Short-term exposure to fine particulate air pollution and ozone - even at low levels - may increase the risk of premature death in the elderly, a US study warns. Reuters file photo
Short-term exposure to fine particulate air pollution and ozone - even at low levels - may increase the risk of premature death in the elderly, a US study warns.
The study published in the Journal of the American Medical Association (JAMA) found that the risk was even higher among elderly who were low-income, female, or non- white people.
"This the most comprehensive study of short-term exposure to pollution and mortality to date," said Francesca Dominici, a professor at Harvard T H Chan School of Public Health in the US.
"We found that the mortality rate increases almost linearly as air pollution increases. Any level of air pollution, no matter how low, is harmful to human health," said Dominici.
"No matter where you live - in cities, in the suburbs, or in rural areas - as long as you breathe air pollution, you are at risk," said Qian Di, lead author of the study and a PhD student at Harvard T H Chan School of Public Health.
Under the National Ambient Air Quality Standards (NAAQS) set by the US Environmental Protection Agency (EPA), long-term exposures to PM2.5 are considered safe if they average 12 microgrammes per cubic meter of air or less per day over the course of a year, researchers said.
They assessed daily air pollution exposures using prediction models that provided accurate estimates of PM2.5 and ozone for most of the US, including unmonitored areas.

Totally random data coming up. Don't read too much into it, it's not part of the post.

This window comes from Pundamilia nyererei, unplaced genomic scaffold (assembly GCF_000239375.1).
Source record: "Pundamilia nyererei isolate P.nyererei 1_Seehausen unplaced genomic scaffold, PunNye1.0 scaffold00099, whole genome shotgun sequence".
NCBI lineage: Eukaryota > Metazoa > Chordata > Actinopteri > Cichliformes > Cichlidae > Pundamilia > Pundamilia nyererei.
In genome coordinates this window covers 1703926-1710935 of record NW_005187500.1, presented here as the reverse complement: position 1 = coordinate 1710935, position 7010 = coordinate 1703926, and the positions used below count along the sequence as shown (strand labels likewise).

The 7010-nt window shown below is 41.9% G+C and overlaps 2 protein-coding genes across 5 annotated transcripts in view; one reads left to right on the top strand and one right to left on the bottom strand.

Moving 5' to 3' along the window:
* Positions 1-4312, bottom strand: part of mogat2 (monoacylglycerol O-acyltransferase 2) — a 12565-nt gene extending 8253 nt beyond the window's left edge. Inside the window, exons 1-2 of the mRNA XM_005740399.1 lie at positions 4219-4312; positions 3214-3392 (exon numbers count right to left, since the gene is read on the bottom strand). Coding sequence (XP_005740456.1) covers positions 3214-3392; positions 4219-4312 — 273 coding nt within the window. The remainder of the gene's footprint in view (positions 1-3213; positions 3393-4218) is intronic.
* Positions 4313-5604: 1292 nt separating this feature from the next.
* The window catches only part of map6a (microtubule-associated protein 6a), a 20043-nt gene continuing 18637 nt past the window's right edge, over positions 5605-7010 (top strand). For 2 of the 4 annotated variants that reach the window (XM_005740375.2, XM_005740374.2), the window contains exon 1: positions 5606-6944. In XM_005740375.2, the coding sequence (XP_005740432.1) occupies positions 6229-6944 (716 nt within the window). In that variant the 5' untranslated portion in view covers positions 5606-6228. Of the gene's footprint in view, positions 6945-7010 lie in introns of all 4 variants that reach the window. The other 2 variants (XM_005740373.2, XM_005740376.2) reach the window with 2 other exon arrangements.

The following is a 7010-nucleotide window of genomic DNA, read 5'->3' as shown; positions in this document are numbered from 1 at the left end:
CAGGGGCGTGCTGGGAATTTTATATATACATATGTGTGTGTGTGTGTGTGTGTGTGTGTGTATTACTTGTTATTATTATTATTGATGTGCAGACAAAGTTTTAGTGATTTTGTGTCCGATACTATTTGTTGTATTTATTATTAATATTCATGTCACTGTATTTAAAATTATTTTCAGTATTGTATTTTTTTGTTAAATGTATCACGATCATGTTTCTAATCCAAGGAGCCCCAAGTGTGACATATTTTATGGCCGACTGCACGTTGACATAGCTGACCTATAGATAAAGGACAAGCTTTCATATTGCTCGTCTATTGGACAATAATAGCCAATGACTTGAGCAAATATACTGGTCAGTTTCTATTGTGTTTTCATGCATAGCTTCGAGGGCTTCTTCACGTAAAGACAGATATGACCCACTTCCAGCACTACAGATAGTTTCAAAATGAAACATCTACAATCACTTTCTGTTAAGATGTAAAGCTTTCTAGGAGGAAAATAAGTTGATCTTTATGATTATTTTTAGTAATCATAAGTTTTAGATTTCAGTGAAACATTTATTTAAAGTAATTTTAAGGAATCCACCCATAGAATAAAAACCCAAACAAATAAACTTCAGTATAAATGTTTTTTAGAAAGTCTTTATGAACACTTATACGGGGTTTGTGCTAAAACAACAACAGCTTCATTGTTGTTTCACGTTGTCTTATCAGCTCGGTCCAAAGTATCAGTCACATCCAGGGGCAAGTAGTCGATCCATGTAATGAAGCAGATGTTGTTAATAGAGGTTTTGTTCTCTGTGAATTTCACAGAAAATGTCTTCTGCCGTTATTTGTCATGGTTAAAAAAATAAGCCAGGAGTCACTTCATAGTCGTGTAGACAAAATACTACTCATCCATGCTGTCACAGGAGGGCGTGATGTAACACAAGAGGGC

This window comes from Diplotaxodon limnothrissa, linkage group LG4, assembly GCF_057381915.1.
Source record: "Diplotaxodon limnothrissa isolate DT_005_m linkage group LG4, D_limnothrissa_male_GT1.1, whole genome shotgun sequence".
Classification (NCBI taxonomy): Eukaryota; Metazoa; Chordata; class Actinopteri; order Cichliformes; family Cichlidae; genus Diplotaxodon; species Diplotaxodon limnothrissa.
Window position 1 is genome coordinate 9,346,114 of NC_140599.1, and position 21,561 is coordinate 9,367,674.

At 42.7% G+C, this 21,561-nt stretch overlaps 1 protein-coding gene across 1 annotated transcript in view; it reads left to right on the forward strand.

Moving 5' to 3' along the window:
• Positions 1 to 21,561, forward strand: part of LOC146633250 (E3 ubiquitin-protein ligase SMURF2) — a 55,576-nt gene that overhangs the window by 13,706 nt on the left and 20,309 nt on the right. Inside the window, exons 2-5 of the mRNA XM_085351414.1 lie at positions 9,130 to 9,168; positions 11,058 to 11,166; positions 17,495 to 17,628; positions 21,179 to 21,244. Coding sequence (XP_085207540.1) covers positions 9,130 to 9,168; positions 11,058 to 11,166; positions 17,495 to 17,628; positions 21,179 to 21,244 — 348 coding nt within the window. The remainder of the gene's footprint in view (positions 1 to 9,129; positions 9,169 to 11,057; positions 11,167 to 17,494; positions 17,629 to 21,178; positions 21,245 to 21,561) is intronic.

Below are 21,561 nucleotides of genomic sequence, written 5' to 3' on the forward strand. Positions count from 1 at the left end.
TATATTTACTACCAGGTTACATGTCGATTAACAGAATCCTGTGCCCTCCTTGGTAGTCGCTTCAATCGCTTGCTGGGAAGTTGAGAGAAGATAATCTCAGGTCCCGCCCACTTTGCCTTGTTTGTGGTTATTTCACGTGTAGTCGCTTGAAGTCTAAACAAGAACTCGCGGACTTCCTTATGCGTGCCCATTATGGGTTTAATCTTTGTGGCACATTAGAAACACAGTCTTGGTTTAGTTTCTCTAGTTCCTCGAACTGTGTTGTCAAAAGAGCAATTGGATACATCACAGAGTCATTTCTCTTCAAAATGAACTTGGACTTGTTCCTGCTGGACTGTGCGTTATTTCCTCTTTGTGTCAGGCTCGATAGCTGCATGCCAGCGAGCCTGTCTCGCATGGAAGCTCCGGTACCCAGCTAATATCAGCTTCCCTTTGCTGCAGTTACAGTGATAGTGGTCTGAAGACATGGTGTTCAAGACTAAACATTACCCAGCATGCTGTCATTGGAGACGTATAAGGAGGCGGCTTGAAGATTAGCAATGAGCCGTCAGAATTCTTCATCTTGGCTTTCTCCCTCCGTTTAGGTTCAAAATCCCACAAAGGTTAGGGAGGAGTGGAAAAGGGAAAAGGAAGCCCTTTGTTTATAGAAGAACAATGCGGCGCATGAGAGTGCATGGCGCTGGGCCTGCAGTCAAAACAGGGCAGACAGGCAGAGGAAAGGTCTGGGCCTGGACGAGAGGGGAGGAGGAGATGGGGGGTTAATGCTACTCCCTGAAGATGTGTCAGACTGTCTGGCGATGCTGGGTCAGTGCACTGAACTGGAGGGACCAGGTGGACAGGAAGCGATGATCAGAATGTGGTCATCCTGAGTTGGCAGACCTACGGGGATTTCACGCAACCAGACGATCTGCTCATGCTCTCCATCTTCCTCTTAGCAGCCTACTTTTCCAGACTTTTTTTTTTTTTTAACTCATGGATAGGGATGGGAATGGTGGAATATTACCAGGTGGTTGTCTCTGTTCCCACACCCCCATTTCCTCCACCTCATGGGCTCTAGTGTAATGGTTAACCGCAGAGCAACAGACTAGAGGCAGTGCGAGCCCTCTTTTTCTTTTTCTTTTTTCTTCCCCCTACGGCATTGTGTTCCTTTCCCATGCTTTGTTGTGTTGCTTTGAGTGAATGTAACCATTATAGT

The researchers then linked the air pollution data with mortality data from the entire US Medicare population residing in 39,182 zip codes (93 percent of all the zip codes in the US), over a 13-year period from 2000-2012.
During the study period, 22 million people in the study population died researchers said.
The study found that, for each 10 microgrammes per cubic meter daily increase in PM2.5 and 10 parts per billion (ppb) daily increase in warm-season ozone, the daily mortality rate increased by 1.05 percent and 0.51 percent, respectively.
While this may seem a small increase, the public health impact is enormous if it is applied to the whole US population of seniors, researchers said.
Certain subgroups were particularly vulnerable to short-term air pollution.
Among Medicaid-eligible (low income) recipients, the mortality increase linked with increased PM2.5 was three times higher than that of people not eligible for Medicaid.
Women and non-whites also faced a mortality risk that was 25 percent higher than those who were male or white, researchers said.